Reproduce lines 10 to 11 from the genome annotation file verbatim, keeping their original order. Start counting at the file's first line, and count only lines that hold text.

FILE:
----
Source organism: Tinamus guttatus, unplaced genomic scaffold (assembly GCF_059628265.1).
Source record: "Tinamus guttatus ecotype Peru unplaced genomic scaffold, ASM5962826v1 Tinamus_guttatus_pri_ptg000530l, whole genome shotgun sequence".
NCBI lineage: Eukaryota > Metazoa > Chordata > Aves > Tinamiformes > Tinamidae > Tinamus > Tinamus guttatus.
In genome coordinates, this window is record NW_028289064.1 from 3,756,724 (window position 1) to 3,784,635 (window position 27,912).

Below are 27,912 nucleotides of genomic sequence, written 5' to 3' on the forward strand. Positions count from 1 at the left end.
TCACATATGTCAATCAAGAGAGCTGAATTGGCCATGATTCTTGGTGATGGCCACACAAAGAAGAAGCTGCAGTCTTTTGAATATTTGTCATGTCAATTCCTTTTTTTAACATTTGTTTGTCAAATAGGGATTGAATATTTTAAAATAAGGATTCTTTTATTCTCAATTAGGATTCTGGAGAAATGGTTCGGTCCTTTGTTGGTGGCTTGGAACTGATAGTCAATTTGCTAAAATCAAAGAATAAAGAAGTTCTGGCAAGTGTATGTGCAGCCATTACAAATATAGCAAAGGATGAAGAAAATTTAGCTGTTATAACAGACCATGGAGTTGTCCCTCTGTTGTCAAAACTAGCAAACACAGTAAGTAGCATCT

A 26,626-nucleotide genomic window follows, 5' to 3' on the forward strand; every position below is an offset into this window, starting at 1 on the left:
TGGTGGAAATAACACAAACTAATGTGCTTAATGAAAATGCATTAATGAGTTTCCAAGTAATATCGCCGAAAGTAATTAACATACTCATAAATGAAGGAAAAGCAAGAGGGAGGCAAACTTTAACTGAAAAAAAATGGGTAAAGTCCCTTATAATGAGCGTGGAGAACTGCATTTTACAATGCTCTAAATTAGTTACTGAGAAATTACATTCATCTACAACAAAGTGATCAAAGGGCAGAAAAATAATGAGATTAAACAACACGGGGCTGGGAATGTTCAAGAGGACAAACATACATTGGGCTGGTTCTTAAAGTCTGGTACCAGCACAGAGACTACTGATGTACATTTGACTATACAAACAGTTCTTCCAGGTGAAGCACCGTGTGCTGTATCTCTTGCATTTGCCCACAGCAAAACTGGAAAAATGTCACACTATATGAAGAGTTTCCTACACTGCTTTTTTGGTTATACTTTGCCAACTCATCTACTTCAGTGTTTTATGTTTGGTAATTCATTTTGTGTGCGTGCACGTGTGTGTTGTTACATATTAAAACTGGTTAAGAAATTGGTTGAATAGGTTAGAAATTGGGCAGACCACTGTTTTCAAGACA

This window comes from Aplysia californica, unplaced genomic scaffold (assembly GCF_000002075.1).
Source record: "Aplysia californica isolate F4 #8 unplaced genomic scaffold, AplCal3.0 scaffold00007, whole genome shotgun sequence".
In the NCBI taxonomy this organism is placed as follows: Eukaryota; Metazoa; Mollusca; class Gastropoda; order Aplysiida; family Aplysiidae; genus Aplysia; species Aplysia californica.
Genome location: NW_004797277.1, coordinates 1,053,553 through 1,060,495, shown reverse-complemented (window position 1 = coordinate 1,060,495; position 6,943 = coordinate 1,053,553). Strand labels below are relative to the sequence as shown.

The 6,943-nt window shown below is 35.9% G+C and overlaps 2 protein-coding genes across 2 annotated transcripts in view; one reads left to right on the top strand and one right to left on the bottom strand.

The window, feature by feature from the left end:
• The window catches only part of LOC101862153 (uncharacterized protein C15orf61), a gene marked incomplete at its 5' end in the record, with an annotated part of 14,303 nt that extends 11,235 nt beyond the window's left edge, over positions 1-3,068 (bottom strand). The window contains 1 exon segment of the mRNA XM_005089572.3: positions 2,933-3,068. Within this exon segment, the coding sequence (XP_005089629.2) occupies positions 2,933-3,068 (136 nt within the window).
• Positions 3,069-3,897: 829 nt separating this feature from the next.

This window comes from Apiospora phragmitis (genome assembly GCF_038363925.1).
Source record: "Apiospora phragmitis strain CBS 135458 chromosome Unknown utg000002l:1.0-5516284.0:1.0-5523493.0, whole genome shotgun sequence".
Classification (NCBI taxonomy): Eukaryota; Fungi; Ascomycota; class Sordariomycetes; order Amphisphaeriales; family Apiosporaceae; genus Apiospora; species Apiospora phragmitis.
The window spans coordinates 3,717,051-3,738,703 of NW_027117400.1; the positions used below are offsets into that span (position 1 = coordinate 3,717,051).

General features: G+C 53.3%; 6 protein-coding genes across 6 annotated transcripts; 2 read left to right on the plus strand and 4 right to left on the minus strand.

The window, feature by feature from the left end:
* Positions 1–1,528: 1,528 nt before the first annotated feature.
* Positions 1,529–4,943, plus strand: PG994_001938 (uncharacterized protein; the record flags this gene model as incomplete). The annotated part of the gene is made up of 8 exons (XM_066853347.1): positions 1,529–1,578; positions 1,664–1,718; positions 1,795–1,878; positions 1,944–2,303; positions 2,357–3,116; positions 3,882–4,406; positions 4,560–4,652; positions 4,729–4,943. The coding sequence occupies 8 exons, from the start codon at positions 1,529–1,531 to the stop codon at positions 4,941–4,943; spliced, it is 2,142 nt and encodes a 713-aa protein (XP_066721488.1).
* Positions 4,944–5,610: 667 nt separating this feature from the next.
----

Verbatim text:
Source record: "Aplysia californica isolate F4 #8 unplaced genomic scaffold, AplCal3.0 scaffold00007, whole genome shotgun sequence".
In the NCBI taxonomy this organism is placed as follows: Eukaryota; Metazoa; Mollusca; class Gastropoda; order Aplysiida; family Aplysiidae; genus Aplysia; species Aplysia californica.